Niro and new mobility

November 17, 2015 § Leave a comment

kia niroKia has announced an all-new hybrid model on a bespoke electrified platform: the Niro crossover is the first of a series of next-generation cars, and emissions of under 90g/km are targeted. It uses a 1.6 direct-injection petrol engine giving 105hp plus a 32kW e-motor, working via six-speed double-clutch transmission; plug-in versions will follow. The Niro will be unveiled next year, built in Korea for sales to start late 2016, and Kia is promising a further “wide range of advanced powertrains, from hybrids and plug-in hybrids to battery-electric and hydrogen fuel cell electric vehicles”.

  • Smartphone-style services, user interfaces and business models are to influence commuting, according to the latest “intelligent mobility” report from Frost & Sullivan, expecting subscription-based on-demand driving to coexist alongside vehicle ownership. In its predictions for 2035, as well as these so-called new mobility models, a proportion of driverless vehicles are expected (though ‘a large fraction’ will still be DIY, albeit smarter than today’s cars); a 40% reduction in accidents is achievable, along with 25% time savings on urban transport, thanks to easier multi-modality, ride/car-sharing and rapid transit systems, and a 15% reduction in CO2 from transport.
  • White paper from Jato Dynamics: talks about slow progress in necessary move away from fossil fuels but suggests “demand for EVs is gaining momentum”, with current trends indicating “a bright future”. Steady market growth is noted, with EVs now taking 1% of the UK market (and 1.1% in France), on latest figures; forecast for 2025 is for 5.5million EVs sold a year worldwide, mostly to China, Europe and the US; 60% of these will be plug-in hybrids rather than all-electric, though. Pure-electric sales are expected to rise from a meagre 350,000 in 2016 to 2.2million in 2025.
  • Posten Norge aims to replace all its delivery fleet in the Rogaland province with EVs by autumn 2016, reports electrive.com, with 300 Renault and Nissan vehicles to join the 16 EVs the service already operates. And there are now nine electric Proterra buses operating on the streets of Nashville, Tennessee, to give a random example of goings-on somewhere completely different.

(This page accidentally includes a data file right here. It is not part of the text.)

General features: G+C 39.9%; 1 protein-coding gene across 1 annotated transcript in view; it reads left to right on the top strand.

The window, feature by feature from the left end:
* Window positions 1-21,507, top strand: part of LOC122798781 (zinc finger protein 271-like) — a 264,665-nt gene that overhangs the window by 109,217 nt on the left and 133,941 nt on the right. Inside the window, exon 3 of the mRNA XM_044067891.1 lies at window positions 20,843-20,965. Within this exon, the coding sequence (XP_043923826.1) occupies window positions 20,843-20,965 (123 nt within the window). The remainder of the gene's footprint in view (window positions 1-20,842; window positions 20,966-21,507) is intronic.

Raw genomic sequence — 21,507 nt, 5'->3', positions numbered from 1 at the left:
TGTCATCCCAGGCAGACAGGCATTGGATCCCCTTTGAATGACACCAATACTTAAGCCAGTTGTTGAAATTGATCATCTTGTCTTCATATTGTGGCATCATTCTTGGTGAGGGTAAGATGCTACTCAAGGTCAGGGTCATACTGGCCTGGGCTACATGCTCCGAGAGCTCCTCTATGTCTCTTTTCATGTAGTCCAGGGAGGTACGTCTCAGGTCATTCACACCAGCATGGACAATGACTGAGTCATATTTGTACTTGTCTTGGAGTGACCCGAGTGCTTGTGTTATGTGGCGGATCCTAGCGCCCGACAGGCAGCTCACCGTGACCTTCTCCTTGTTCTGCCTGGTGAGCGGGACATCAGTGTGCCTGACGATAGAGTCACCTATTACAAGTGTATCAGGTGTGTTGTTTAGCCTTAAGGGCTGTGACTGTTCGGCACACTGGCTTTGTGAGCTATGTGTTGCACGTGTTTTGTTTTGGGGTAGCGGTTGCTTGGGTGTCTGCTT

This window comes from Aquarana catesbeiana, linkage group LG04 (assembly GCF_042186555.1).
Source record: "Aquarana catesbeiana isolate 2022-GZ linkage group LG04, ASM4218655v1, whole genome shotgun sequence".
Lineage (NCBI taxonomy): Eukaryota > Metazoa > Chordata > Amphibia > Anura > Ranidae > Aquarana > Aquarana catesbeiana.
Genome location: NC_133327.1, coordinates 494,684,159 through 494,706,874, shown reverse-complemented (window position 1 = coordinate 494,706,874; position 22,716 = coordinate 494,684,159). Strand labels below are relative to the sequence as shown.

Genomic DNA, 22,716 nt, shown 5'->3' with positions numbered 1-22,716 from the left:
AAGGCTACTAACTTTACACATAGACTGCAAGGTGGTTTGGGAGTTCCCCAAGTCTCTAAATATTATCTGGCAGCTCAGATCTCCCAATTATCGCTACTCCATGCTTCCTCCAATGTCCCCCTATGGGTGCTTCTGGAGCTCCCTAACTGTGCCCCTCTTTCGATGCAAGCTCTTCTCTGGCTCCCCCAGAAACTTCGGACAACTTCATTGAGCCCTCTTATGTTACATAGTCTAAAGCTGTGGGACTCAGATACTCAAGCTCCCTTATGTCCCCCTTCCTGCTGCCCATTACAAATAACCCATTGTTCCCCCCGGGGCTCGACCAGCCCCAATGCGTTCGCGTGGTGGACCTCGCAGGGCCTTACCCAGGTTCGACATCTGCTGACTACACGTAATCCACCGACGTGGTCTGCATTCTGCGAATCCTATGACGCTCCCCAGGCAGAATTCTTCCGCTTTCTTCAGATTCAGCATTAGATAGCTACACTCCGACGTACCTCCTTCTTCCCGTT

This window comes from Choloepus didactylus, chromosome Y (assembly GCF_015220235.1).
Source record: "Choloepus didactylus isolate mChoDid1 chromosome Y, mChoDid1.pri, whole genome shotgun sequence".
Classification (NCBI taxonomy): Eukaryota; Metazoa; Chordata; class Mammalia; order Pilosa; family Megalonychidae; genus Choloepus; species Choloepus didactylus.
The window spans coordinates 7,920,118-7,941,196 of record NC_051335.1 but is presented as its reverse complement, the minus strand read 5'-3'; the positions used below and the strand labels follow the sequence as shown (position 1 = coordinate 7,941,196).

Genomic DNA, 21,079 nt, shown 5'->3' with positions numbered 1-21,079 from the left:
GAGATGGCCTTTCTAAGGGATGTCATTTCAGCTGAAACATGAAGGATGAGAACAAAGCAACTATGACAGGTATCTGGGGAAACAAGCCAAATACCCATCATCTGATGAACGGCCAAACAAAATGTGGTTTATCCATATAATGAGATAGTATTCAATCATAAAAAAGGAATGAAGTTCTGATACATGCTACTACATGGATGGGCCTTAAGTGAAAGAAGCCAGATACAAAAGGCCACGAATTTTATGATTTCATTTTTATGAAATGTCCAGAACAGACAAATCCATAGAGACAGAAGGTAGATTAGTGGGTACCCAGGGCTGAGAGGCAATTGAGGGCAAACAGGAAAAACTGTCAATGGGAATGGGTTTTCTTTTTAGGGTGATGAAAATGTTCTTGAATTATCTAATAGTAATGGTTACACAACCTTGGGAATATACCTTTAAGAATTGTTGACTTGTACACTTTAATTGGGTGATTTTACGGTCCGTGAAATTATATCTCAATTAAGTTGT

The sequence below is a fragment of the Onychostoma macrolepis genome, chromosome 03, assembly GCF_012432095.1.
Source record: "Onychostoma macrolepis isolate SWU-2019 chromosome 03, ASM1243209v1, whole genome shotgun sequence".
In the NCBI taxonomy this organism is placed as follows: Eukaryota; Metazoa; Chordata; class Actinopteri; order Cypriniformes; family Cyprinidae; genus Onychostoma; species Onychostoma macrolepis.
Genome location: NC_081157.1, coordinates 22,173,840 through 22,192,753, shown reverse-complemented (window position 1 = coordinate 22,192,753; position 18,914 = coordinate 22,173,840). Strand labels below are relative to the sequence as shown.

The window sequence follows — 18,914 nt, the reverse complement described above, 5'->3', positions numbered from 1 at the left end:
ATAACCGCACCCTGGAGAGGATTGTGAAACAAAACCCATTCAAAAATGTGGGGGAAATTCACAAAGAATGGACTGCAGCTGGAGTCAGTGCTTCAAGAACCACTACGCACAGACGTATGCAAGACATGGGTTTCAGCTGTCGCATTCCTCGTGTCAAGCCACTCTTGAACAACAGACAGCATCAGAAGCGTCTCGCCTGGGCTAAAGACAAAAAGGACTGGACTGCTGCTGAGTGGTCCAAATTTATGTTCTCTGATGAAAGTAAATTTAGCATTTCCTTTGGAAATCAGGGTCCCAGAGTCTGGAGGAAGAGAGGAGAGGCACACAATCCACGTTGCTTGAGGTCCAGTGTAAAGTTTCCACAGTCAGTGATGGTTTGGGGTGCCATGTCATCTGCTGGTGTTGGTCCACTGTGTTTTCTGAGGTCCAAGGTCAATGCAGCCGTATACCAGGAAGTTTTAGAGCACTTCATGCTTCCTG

• Feedback from BMW on i3 sales: it’s the best-selling EV in Germany (one in every four EVs sold) and the no.3 worldwide, accounting for one in ten EVs sold since its introduction; over 80% of buyers are new to BMW; its biggest market is the USA (where every sixth EV sold is an i3); it’s the best-selling BMW in Norway; BMW’s Leipzig factory is making 100 a day as well as 20 i8s. It’s the (optional) range-extender that’s tipping the purchase decision, says BMW, though the i3’s visibility on the DriveNow fleets is also raising awareness of EVs. And a new BMW i-model has been promised. More here.
  • And very posh car-sharing from Audi in the US: Audi at home allows residents of luxury condos to pick their model and have it delivered for their use by personal valet. It joins Audi on demand, as already on trial in San Francisco. More here.
  • More Audi: it is to work with the city of Sommerville, Massachusetts, on trials of swarm intelligence, automated parking and V2I networking whereby cars communicate with traffic lights. The aim is to develop innovations to improve traffic flow but also reduce the space-needs of cars in the city – automated parking enables cars to slot in closer together, for example. More detail here.
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